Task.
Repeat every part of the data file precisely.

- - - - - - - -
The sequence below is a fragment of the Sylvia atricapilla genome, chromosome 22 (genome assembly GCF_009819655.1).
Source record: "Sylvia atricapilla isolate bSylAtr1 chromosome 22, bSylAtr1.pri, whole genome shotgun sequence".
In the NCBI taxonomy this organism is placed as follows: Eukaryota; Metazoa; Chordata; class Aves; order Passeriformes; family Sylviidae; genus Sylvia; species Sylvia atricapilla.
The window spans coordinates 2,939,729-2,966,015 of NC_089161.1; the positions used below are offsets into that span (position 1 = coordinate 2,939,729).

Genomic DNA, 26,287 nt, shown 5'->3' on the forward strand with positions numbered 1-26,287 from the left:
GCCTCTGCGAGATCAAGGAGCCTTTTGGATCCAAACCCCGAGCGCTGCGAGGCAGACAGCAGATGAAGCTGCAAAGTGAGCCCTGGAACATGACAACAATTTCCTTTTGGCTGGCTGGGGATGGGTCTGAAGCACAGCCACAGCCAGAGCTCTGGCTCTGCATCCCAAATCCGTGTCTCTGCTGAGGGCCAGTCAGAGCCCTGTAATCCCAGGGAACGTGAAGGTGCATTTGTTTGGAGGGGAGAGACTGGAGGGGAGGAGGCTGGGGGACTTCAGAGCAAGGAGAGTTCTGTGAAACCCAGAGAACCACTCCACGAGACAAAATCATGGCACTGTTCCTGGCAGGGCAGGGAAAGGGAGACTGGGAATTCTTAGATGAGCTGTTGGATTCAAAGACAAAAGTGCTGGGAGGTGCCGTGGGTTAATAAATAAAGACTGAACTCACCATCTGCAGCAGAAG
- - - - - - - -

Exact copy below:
The sequence below is a fragment of the Sylvia atricapilla genome, chromosome 22 (genome assembly GCF_009819655.1).
Source record: "Sylvia atricapilla isolate bSylAtr1 chromosome 22, bSylAtr1.pri, whole genome shotgun sequence".
In the NCBI taxonomy this organism is placed as follows: Eukaryota; Metazoa; Chordata; class Aves; order Passeriformes; family Sylviidae; genus Sylvia; species Sylvia atricapilla.
The window spans coordinates 2,939,729-2,966,015 of NC_089161.1; the positions used below are offsets into that span (position 1 = coordinate 2,939,729).

Genomic DNA, 26,287 nt, shown 5'->3' on the forward strand with positions numbered 1-26,287 from the left:
GCCTCTGCGAGATCAAGGAGCCTTTTGGATCCAAACCCCGAGCGCTGCGAGGCAGACAGCAGATGAAGCTGCAAAGTGAGCCCTGGAACATGACAACAATTTCCTTTTGGCTGGCTGGGGATGGGTCTGAAGCACAGCCACAGCCAGAGCTCTGGCTCTGCATCCCAAATCCGTGTCTCTGCTGAGGGCCAGTCAGAGCCCTGTAATCCCAGGGAACGTGAAGGTGCATTTGTTTGGAGGGGAGAGACTGGAGGGGAGGAGGCTGGGGGACTTCAGAGCAAGGAGAGTTCTGTGAAACCCAGAGAACCACTCCACGAGACAAAATCATGGCACTGTTCCTGGCAGGGCAGGGAAAGGGAGACTGGGAATTCTTAGATGAGCTGTTGGATTCAAAGACAAAAGTGCTGGGAGGTGCCGTGGGTTAATAAATAAAGACTGAACTCACCATCTGCAGCAGAAG